My recent post on Christie Brinkley's exposition on nuclear nonproliferation struck a nerve with a writer whose moniker is "Balance and Security," and who submitted a caustic comment. Although this individual provides some informative historical context and a few curt rejoinders and admonitions, he fails to address the core contention of my post: To wit: In our age, which is witnessing a growing cohort of nuclearized belligerents, a call for universal disarmament is quixotic, because only the world's civilized nations would consider it.
Indeed, even if we stipulate that all 187 member nations of the Nuclear Nonproliferation Treaty (NPT) agreed to comply, what compliance leverage would that provide for rogue nations such as North Korea and Iran, not to mention a volatile one such as Pakistan? The left's implied reliance on such agreements has produced checkered results at best, because there's only one language despots understand and that's the kind backed with the threat of military action.
Perhaps most convoluted is his statement concerning American values versus power:
The assymetrical (sic) foe is fear driven provincialism that thinks that people are different in the rest of the world and cannot live with the thought that we might actually be able to overcome threats with our core American values of rule of law backed by a strong military not the law of power and a mocking of international law.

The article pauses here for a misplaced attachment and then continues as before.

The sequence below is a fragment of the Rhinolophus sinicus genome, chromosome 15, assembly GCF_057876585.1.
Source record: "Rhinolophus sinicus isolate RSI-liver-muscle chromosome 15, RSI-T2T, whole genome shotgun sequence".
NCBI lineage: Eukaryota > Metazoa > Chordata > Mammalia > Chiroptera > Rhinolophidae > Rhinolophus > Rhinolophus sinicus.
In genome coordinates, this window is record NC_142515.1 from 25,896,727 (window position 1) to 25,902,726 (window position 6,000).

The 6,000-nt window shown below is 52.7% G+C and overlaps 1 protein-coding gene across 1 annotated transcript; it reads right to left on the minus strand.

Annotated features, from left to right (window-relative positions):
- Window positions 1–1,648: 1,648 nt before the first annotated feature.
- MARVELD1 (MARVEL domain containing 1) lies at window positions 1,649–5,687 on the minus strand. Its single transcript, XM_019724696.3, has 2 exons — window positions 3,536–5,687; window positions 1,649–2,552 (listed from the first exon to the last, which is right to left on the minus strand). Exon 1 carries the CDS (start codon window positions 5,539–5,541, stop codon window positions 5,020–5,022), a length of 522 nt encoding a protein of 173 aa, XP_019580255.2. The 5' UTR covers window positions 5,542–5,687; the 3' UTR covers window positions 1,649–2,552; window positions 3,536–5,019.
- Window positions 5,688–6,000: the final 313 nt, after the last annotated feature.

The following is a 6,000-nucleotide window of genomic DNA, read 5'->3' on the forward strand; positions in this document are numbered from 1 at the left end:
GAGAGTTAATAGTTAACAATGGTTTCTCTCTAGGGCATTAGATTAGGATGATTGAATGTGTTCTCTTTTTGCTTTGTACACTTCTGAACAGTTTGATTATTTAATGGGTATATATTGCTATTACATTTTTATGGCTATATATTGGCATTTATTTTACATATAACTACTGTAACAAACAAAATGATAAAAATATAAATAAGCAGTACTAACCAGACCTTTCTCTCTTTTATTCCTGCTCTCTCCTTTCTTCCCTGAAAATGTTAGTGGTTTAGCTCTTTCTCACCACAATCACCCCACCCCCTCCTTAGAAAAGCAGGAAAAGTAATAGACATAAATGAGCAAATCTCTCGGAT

The first challenge is parsing that sentence, but once it's digested the complaint seems to be that conservatives instinctively resort to the "law of power" and that they mock international law. Actually, although we were deeply concerned with the balance of power and threat of regional hegemony by tyrants during the wars of the 20th century, it was ultimately American sovereignty and national security concerns that motivated our involvement.
The same principles ought to obtain with respect to our decisions to back the NPT, which is to ask what, exactly, is the U.S. interest. That's not to say we can't strive for world peace, only that we must have a defined course of action predicated on the recognition of the danger of nuclear disarmament by the world's civilized nations, which would leave only rogue nations with nukes.
The writer also excoriates the Bush Administration for its alleged violation of treaties, without offering a scintilla of evidence. Is the charge related to our invasion of Iraq? If so, does he forget that it was Democratic presidents who initiated or continued every major war in the last century? And, was it a violation of international law when President Clinton ordered the attacks in the Balkans without U.N. approval?
This individual's assertions to the contrary notwithstanding, international law is largely a fiction, written and enforced by such moral exemplars as the United Nations. In that regard it has no leverage and no functional authority, which means barbaric nations such as North Korea routinely flout it. The same process is unfolding in Iran, so I would close by asking the likes of this writer how exactly the NPT would force Ahmadinejad to shut down its enrichment program?
He may "like Ms. Brinkley's love the (sic) land of the free and brave!", but in the end our Republic is free because of the brave--not because of international treaties.